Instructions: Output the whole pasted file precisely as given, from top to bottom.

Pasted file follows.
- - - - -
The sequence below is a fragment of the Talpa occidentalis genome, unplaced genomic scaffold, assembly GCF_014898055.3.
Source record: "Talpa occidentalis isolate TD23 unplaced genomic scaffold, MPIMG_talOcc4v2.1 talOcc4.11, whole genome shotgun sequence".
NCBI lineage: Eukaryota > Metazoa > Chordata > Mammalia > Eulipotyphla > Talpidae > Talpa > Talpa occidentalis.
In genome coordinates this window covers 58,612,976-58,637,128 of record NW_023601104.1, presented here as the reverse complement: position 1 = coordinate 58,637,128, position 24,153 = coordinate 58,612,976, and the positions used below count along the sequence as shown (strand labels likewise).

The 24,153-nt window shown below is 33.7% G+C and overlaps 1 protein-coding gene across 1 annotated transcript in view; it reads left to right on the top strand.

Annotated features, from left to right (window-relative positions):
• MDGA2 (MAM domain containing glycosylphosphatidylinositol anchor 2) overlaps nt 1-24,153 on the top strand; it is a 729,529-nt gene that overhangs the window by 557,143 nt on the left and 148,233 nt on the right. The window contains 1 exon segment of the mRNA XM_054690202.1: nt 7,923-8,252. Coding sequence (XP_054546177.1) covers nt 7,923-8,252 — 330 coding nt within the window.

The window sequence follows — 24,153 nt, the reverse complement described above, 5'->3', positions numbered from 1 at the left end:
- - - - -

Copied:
The sequence below is a fragment of the Talpa occidentalis genome, unplaced genomic scaffold, assembly GCF_014898055.3.
Source record: "Talpa occidentalis isolate TD23 unplaced genomic scaffold, MPIMG_talOcc4v2.1 talOcc4.11, whole genome shotgun sequence".
NCBI lineage: Eukaryota > Metazoa > Chordata > Mammalia > Eulipotyphla > Talpidae > Talpa > Talpa occidentalis.
In genome coordinates this window covers 58,612,976-58,637,128 of record NW_023601104.1, presented here as the reverse complement: position 1 = coordinate 58,637,128, position 24,153 = coordinate 58,612,976, and the positions used below count along the sequence as shown (strand labels likewise).

The 24,153-nt window shown below is 33.7% G+C and overlaps 1 protein-coding gene across 1 annotated transcript in view; it reads left to right on the top strand.

Annotated features, from left to right (window-relative positions):
• MDGA2 (MAM domain containing glycosylphosphatidylinositol anchor 2) overlaps nt 1-24,153 on the top strand; it is a 729,529-nt gene that overhangs the window by 557,143 nt on the left and 148,233 nt on the right. The window contains 1 exon segment of the mRNA XM_054690202.1: nt 7,923-8,252. Coding sequence (XP_054546177.1) covers nt 7,923-8,252 — 330 coding nt within the window.

The window sequence follows — 24,153 nt, the reverse complement described above, 5'->3', positions numbered from 1 at the left end: